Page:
Rare Disease Day 2018

On February 28th 2018, rareDIG played host to over 100 students, researchers, physicians, patients and community members in honour of Rare Disease Day. Speakers discussed the many challenges faced by people with rare disease and the success stories that followed; misdiagnoses and diagnostic odysseys were met with empowerment and optimism. In recognizing a collective of individuals focused on rare disease, we took a large step forward in raising awareness among future health care professionals.


The rareDIG committee would like to thank the speakers, attendees and supporters who made our first Rare Disease Day event possible!


Meet the Speakers

  • Natalie Cinman

    I am an adult...now what?

    Natalie Cinman is an adult patient with osteogenesis imperfecta (OI). She shared her experiences receiving specialized care during her childhood, and the difficulties associated with transitioning to the adult healthcare system. Natalie discussed interprofessional models of care for patients with OI used in the USA and at the Shriner’s Hospital in Montreal. She highlighted the importance of requiring care beyond the bones now that she is an adult with what used to be classified as a childhood disease.



  • Adrian Thorogood

    Digital Shortcuts for a Rare Disease Odyssey

    Adrian Thorogood is a lawyer and academic associate at the Centre of Genomics and Policy at McGill. Adrian gave a thought provoking talk about the logistical side of gathering, managing, and ultimately learning from big data sets, particularly whole genome sequencing. Adrian spoke about these ideas in the context of rare diseases, where it is increasing essential to be able to share data from around the world to generate adequate study sample size. Ethical and legal considerations around this use of big data centre on patient consent and confidentiality, and ultimately who will have access to an individual’s genomic data once it has been shared.



  • Joseph and Johan (Gauthier) Galli

    You can make the difference!

    Joseph Galli and his wife Johane are the founders of Loeys-Dietz Foundation Canada. Johane first shared her experience of being diagnosed with Loeys-Dietz syndrome later in life. Within the same year, both of their sons were given the same diagnosis. Johane highlighted the importance of listening to patients carefully, even when their constellation of symptoms don’t at first make sense. Keeping an open mind and doing that extra bit of research are sometimes all healthcare professionals need to obtain the answers they are looking for. As a business man and advocate, Joseph went on to speak about how we can create funding opportunities for young researchers with great ideas, but who otherwise would not win over more experienced researchers. Joseph and his foundation are in the process of creating grant opportunities for young researchers with new insights into rare disease research.



  • Eric Shoubridge

    Rare Disease Research and the Proper Practice of Medicine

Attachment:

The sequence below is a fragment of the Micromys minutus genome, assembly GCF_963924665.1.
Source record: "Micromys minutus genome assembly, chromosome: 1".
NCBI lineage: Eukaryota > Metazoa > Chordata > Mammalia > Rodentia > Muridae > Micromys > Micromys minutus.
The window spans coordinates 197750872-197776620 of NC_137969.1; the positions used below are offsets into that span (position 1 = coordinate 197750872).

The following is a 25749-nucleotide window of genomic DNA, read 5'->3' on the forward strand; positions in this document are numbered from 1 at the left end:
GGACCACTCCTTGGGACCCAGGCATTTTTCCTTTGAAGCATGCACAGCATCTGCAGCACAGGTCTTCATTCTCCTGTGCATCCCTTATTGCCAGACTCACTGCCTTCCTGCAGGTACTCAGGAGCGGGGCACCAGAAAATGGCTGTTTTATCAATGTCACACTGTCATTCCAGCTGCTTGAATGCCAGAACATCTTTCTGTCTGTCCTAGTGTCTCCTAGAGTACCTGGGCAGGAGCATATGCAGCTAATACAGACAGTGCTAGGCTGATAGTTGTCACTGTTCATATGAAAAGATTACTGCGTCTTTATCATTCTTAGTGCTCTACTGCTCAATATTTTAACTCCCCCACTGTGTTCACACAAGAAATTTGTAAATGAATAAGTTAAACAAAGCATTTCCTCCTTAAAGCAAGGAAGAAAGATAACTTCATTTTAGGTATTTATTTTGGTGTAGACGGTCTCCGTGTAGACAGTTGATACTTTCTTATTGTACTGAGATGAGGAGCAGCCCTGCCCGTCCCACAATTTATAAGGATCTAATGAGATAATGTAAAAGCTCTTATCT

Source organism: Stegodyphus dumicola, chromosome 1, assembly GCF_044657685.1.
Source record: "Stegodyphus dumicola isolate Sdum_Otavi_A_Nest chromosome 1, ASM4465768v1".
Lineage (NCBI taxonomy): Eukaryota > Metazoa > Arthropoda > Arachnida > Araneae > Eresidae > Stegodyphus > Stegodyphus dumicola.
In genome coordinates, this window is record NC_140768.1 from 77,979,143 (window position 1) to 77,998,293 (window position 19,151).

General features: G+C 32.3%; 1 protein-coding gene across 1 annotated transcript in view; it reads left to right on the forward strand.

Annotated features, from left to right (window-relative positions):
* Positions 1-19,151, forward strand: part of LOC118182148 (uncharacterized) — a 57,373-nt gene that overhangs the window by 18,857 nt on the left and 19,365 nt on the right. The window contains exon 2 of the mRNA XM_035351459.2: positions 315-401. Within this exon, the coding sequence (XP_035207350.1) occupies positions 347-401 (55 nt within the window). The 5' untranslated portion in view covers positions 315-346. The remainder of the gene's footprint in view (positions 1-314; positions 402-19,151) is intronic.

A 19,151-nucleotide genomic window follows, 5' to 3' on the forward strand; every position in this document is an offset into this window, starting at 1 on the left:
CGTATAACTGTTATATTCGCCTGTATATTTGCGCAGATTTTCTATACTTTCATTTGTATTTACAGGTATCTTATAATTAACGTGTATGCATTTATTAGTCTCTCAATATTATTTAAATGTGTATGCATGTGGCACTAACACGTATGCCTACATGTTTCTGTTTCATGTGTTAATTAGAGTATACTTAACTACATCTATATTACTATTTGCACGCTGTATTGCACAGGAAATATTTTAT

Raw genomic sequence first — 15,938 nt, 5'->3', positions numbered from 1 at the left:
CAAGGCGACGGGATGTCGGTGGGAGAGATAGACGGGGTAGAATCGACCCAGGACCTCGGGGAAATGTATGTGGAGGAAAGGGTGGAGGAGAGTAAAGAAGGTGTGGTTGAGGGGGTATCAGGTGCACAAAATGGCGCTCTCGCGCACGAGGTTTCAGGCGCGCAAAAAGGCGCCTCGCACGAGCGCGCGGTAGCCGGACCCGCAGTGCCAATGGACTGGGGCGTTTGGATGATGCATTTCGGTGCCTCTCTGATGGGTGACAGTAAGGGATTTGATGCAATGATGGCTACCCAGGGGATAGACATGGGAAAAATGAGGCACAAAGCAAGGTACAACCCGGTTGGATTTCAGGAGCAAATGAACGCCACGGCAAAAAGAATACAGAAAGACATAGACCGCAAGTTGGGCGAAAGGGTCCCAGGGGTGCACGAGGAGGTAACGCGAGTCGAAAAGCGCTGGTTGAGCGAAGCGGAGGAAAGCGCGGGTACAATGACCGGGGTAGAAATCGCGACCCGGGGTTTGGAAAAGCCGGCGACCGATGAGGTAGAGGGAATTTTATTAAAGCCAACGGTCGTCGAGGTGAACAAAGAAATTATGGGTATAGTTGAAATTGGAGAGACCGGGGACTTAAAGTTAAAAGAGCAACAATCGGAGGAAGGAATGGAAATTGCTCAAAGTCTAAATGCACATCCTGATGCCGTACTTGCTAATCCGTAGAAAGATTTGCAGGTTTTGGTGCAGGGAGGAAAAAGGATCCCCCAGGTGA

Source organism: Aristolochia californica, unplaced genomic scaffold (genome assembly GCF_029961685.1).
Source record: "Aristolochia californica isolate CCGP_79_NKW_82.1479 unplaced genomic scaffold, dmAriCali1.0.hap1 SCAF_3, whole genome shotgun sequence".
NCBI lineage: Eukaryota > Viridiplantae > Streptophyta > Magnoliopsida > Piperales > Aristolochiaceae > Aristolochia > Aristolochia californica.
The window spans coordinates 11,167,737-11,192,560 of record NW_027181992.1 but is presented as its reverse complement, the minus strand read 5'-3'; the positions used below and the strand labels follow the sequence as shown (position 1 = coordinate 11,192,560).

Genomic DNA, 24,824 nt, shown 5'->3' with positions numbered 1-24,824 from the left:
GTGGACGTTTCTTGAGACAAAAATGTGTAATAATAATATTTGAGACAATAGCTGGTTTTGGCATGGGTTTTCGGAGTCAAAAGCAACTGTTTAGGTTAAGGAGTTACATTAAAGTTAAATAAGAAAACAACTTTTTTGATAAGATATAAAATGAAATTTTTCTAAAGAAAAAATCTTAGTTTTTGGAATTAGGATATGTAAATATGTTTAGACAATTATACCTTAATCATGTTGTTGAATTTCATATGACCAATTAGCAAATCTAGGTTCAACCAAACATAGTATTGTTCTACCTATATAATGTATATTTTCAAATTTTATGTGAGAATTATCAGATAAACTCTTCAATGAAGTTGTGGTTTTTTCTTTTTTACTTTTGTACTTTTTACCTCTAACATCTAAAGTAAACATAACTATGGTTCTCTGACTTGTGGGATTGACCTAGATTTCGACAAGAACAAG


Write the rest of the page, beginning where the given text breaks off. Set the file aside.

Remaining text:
Dr. Eric Shoubridge is Professor and Chair of the Department of Human Genetics at McGill. Dr. Shoubridge provided the audience with a intellectually stimulating, yet easy to follow talk; beginning with an introduction to rare disease and how it is characterized. He emphasized that the vast majority do not fall underneath a general umbrella, reiterating that only a handful have wide exposure which forces any dedicated resources to be sparingly allocated. Dr. Shoubridge was spoke about the reason behind studying rare disease, passionately quoting William Harvey in the process. He then spoke about his team and laboratory, which has developed animal models to investigate the transmission and segregation of mtDNA, pioneered functional cloning methods and continues to work on next generation sequencing methods in relation to mitochondrial disease. To conclude his talk, Dr. Shoubridge outlined recent developments that have accelerated rare disease research: whole genome sequencing, advances in mass spectrometry, transforming somatic cells into stem cells and gene editing technologies.







Very well done. I was impressed, informed and entertained! Congratulations to all the organizers and presenters.

The speakers were well chosen and represented all of the key facets of rare diseases of patient concerns, researchers, fundraisers and ethical and legal dimensions. The speakers were clearly very well prepared and rehearsed. It was a privilege to participate in this event.

The talks were all very informative and I definitely feel like I learnt a lot from each of the speakers. It was very powerful to have many of the talkers be people who are themselves afflicted with rare diseases and who could talk about their personal experience.

Awe inspiring to see the students interested in learning more about RD

It was an amazing event, please keep up the good work! Looking forward to next year's edition!

The diversity in stakeholders sharing their experiences with or working on rare diseases was much appreciated.

© 2020 rareDIG McGill

Last Updated: November 29th, 2020

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